Courage is the measure of our heartfelt participation with life, with another, with a community, a work; a future…Courage is what love looks like when tested by the simple everyday necessities of being alive.

~ David Whyte, Consolations: The Solace, Nourishment and Underlying Meaning of Everyday Words


What’s it like to be 60? Well, as my Dad used to say, “It beats the alternative!” Yes Dad, I have to agree. It does beat the alternative. The gift of 60 years has given me the chance to belong, connect, give and receive. It has allowed me to develop the courage needed for “…heartfelt participation with life, with a community, a life, a future.” (Whyte).

My 60th birthday was a celebration filled with warm reminders of the gifts that fill my life. Nature cooperated, providing a warm and sunny October day. Friends and family shared warm wishes and lovely presents. A surprise dinner with my son and his girlfriend capped off the day, and birthday greetings are still arriving. These are not “belated” as far as I’m concerned. They let the celebration continue.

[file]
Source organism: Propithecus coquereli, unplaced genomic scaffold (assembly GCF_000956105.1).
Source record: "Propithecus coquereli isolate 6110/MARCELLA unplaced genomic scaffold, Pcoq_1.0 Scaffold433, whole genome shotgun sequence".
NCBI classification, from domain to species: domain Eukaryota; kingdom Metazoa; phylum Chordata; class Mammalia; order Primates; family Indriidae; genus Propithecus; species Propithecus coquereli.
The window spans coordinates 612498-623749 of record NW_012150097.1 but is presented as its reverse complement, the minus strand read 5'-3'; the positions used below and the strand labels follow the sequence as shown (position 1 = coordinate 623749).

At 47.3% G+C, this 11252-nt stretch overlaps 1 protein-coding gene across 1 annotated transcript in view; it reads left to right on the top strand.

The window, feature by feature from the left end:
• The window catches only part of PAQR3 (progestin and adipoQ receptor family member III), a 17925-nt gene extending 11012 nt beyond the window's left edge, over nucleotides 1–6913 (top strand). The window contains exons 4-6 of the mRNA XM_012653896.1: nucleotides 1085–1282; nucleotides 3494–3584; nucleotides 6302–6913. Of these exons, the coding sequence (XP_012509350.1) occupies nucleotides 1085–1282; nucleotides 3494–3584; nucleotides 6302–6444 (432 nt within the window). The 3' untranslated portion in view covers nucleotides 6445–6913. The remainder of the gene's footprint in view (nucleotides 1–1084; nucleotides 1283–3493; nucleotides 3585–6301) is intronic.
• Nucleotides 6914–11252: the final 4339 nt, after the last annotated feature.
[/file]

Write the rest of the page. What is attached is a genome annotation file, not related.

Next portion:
As a child, I looked in the mirror first thing on the day after my birthday. Did I look more grown up yet? I never saw any changes in my appearance. I did the same thing on the day after this year’s birthday, and you know what?  I still didn’t look any more grown-up than I had the day before! I’ve realized by now that getting older is not an overnight event. The day by day changes are small and imperceptible. We can only see the changes between then and now when they can accumulate for more than a day.

If we’re fortunate enough to get to grow older – and after all, not everyone gets that chance – we gain the courage that is created through a life of belonging. Being part of an evolving community of others   profoundly “… affects us, shapes us, and breaks our heart…” says David Whyte (Consolations, p 40).

Maybe getting older isn’t about milestone birthdays and mid-life crises. Maybe it’s not about focusing on what we’re conditioned to fear about aging, either. Remembering that growing older means becoming more deeply courageous helps me appreciate how much it really does beat the alternative.

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